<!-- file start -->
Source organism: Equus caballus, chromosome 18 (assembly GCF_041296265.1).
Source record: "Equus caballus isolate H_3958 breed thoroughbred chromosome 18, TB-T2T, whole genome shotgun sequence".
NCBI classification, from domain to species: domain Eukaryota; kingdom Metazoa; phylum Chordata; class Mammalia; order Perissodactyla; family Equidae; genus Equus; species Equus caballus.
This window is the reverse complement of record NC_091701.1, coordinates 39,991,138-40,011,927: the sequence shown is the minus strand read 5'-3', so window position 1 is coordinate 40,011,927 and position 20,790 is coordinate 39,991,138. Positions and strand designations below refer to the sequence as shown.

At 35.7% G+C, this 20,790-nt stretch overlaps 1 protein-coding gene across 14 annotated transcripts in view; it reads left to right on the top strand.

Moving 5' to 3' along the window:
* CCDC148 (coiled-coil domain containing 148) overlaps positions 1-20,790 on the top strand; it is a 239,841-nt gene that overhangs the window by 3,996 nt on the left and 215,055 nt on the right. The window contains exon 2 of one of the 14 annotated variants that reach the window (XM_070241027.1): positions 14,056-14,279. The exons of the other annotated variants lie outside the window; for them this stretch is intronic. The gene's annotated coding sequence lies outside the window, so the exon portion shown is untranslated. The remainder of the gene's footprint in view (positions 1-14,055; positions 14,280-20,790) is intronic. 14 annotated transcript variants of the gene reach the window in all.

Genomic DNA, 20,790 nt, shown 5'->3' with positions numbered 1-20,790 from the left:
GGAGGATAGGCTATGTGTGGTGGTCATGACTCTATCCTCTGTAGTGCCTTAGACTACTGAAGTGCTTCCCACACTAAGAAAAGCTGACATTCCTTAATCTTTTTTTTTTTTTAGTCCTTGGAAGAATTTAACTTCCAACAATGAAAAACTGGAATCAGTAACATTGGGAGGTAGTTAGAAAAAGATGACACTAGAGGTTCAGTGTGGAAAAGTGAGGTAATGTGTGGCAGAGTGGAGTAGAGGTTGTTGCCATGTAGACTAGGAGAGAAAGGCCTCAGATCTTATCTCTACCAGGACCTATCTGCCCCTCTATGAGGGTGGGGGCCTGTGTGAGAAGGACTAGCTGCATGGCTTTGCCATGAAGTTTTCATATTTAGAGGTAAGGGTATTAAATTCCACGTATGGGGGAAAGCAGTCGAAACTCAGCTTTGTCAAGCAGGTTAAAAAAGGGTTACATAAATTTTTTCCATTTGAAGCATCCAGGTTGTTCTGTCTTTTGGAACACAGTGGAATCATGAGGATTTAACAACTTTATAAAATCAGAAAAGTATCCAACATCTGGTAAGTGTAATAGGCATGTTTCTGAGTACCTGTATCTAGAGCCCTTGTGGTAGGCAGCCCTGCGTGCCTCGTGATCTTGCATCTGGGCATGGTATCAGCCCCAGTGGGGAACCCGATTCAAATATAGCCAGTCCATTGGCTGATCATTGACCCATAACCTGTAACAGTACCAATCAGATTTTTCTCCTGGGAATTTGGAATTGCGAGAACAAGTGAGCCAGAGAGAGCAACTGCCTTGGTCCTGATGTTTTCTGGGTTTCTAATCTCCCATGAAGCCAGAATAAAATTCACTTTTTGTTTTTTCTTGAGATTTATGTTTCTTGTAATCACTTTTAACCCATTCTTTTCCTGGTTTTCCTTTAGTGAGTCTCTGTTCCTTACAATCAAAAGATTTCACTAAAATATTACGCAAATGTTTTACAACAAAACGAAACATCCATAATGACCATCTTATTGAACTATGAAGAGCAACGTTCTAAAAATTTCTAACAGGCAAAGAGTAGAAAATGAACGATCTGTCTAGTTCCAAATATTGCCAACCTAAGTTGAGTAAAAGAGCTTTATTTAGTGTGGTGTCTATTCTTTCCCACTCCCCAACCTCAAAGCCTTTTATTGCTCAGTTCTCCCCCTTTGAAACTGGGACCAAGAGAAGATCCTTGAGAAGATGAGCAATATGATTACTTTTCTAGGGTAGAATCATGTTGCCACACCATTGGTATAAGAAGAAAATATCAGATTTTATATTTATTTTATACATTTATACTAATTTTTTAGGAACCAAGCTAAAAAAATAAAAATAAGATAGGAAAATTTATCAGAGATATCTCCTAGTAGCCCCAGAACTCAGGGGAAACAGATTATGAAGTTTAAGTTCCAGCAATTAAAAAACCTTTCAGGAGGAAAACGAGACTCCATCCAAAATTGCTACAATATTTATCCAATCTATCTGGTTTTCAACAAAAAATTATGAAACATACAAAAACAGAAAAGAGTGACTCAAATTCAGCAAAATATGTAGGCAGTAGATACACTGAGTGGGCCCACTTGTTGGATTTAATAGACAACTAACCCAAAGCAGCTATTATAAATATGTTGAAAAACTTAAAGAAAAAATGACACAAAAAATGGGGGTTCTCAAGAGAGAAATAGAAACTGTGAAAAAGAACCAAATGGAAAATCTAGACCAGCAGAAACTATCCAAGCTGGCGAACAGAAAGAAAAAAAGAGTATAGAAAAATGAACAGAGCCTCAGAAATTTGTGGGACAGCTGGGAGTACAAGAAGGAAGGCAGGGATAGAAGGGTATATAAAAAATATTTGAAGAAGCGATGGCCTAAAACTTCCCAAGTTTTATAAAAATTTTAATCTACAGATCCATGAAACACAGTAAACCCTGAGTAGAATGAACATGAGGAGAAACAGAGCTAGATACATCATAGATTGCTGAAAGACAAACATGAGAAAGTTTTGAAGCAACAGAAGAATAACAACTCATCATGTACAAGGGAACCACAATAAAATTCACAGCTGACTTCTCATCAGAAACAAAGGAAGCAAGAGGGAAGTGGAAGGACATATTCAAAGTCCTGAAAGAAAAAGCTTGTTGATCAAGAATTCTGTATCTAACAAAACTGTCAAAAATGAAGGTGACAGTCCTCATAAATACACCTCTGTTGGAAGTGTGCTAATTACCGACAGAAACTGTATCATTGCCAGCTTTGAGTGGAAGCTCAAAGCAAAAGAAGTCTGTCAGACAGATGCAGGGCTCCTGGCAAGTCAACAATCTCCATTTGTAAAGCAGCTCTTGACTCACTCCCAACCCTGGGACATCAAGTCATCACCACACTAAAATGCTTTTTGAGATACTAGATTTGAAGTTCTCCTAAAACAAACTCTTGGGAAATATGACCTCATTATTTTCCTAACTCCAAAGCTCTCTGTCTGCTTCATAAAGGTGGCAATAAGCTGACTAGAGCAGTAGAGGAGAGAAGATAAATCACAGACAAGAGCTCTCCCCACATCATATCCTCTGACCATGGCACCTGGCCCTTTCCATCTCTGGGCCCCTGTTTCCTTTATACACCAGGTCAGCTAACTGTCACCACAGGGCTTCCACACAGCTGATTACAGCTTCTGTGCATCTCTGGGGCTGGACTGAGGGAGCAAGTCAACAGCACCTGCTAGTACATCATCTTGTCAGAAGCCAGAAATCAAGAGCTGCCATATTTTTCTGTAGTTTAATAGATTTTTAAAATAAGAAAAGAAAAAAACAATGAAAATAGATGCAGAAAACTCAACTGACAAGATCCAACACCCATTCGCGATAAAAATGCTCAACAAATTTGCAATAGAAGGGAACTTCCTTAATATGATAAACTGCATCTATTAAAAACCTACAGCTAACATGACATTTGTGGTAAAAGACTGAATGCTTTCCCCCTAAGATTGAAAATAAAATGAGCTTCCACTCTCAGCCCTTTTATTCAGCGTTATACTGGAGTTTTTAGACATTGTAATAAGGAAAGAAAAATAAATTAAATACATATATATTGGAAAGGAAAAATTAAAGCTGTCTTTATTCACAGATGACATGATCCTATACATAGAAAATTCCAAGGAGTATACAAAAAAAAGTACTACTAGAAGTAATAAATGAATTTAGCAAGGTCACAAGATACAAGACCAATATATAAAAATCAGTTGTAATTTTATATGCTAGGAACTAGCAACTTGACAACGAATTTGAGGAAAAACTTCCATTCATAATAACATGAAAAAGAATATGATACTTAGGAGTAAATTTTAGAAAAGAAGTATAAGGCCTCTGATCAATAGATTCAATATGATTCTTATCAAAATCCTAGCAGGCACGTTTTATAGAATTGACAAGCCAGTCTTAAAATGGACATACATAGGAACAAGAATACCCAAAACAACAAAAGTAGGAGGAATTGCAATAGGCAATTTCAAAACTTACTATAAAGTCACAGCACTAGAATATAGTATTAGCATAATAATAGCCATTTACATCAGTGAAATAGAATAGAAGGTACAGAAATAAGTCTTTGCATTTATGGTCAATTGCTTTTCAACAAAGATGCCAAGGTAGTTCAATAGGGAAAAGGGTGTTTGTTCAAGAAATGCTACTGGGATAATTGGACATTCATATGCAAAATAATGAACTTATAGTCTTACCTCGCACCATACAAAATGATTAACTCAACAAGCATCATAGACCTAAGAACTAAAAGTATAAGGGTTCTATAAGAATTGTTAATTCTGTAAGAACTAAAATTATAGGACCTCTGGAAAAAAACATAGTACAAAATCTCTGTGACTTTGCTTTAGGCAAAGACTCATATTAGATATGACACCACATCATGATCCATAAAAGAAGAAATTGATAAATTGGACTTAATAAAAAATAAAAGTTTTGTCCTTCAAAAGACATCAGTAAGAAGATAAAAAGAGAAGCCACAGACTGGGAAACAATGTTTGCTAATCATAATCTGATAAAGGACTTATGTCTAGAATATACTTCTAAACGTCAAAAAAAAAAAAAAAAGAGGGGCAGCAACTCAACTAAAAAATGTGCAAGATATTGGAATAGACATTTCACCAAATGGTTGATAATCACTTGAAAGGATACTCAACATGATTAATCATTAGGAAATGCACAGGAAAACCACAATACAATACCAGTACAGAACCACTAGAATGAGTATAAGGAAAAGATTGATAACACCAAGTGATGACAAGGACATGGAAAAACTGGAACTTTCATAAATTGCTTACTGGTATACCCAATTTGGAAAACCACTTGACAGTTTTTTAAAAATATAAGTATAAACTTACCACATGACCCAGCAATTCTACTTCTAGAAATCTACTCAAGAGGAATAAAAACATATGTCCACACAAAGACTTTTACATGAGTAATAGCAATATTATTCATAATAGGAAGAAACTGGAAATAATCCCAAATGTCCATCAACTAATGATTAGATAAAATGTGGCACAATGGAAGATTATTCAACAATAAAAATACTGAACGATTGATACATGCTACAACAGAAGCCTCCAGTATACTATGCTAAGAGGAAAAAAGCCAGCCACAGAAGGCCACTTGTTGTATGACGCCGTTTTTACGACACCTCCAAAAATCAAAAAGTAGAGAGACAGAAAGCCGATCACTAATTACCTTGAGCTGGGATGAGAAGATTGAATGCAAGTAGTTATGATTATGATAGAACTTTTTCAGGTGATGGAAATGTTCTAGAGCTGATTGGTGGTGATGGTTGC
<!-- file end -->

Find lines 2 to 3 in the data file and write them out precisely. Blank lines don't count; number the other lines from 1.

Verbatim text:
Source record: "Equus caballus isolate H_3958 breed thoroughbred chromosome 18, TB-T2T, whole genome shotgun sequence".
NCBI classification, from domain to species: domain Eukaryota; kingdom Metazoa; phylum Chordata; class Mammalia; order Perissodactyla; family Equidae; genus Equus; species Equus caballus.